Therefore, as one trespass led to condemnation for all men, so one act of righteousness leads to justification and life for all men. —Romans 5:18
For in him all the fullness of God was pleased to dwell, and through him to reconcile to himself all things, whether on earth or in heaven, making peace by the blood of his cross. —Colossians 1:19-20
so that at the name of Jesus every knee should bow, in heaven and on earth and under the earth, and every tongue confess that Jesus Christ is Lord, to the glory of God the Father. —Philippians 2:10-11
For God has consigned all to disobedience, that he may have mercy on all. —Romans 11:32
English Standard Version (ESV)
Also see "St. Paul's Universalism". This is the fifth chapter of The Inescapable Love of God by eminent Christian Universalist and Philosopher Tom Talbott. In this chapter, he makes a case for Universalism from Paul's writings, especially Romans.
You can find more free chapters from Talbott's book here (scroll to the bottom).
As for 2 Thessalonians 1:9, a universalist would probably translate it:
They will be punished with destruction of the age to come — destruction from the presence of the Lord and from the glory of his might.
The word for "from" here (apo) is ambiguous. It can mean that those punished are punished away from the Lord, or simply that the punishment comes from the Lord; that is, it is administered by Him.
There has been some controversy over the meaning of the terms translated as "eternal punishment" (aionios kolasin). For this I would point you here. In summary, the terms used by the biblical authors to describe eschatological punishment are different from the terms used by those who believed in never-ending torment/imprisonment (the pharisees). There is a discussion of the contemporary usage of aionios and kolasin. Aionios is often used to describe a period of time of finite length (though it could be very long), and kolasin is typically used to describe punishments administered for corrective purposes.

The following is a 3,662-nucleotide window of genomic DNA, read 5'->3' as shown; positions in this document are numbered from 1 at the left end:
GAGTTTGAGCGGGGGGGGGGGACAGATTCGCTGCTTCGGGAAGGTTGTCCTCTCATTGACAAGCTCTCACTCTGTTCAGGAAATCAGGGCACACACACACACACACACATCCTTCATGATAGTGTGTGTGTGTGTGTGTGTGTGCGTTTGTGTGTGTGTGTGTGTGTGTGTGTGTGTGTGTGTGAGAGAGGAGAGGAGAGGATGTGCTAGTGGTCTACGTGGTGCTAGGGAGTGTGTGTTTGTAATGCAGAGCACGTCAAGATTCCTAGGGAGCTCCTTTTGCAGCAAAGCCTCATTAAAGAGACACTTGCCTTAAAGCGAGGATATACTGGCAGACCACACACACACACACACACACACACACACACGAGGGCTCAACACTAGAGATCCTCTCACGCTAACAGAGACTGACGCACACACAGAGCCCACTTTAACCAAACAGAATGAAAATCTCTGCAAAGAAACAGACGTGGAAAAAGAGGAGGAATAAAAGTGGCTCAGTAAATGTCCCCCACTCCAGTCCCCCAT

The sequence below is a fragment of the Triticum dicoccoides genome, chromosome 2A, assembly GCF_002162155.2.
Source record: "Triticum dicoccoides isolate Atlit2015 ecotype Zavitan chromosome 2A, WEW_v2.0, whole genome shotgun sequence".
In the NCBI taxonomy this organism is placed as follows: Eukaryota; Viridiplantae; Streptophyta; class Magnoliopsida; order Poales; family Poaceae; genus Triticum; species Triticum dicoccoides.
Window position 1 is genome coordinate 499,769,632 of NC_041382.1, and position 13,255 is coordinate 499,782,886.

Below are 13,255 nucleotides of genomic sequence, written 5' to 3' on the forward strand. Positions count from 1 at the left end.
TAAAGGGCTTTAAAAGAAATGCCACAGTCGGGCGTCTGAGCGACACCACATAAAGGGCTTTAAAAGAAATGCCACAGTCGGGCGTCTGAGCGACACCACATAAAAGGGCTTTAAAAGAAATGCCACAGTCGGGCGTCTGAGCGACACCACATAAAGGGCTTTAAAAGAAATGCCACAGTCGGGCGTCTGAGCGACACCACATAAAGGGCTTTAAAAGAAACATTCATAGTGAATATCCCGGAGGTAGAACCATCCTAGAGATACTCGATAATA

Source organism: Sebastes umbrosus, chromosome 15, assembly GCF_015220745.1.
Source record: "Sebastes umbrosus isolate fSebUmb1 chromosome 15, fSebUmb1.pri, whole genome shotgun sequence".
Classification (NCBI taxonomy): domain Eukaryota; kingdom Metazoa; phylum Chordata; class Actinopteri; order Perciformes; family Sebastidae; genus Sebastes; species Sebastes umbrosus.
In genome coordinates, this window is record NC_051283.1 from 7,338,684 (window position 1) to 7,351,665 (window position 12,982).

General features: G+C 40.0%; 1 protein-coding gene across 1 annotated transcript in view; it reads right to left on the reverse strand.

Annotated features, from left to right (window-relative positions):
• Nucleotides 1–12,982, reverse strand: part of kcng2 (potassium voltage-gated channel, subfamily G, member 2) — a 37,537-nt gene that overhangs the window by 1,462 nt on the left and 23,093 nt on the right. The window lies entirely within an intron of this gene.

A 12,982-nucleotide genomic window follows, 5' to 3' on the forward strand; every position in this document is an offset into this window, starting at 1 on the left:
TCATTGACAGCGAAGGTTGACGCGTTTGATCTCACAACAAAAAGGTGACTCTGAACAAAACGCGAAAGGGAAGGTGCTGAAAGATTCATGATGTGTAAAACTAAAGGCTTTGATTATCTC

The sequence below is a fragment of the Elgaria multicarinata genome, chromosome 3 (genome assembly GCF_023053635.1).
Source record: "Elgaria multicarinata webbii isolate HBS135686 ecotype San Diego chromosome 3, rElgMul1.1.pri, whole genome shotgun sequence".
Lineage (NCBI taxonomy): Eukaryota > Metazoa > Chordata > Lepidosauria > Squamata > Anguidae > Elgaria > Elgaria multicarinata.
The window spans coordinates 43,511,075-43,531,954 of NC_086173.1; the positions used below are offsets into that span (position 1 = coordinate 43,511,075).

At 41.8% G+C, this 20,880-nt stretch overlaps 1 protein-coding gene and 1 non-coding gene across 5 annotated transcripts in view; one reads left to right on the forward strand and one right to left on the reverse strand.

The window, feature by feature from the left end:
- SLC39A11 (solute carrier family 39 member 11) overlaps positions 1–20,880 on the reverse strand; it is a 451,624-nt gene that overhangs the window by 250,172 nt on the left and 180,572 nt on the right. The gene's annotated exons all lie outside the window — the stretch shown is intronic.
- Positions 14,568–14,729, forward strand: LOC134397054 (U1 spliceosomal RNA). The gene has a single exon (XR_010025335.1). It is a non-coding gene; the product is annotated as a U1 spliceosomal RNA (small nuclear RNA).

EDIT: I just noticed that the word used in the 2 Thessalonians verse is olethron. Kolasin is used elsewhere, like in the parable of the sheep and the goats.
One last thing. Pithy arguments posted on a Q&A site hardly do an entire theological viewpoint justice, so you should probably look into reading a book.
And if you are looking to buy just one book on biblical universalism, I would highly recommend Gregory MacDonald(a.k.a. Robin Parry)'s The Evangelical Universalist, which gives a universalistic exegesis of the Bible as a whole. And it has a whole chapter on Revelation! Unfortunately, it doesn't have free chapters like Talbott's book (which I consider second best choice), but you can read reviews here (Also see Amazon sneak peek).
(I am not affiliated with any of the books I have referenced/recommended here)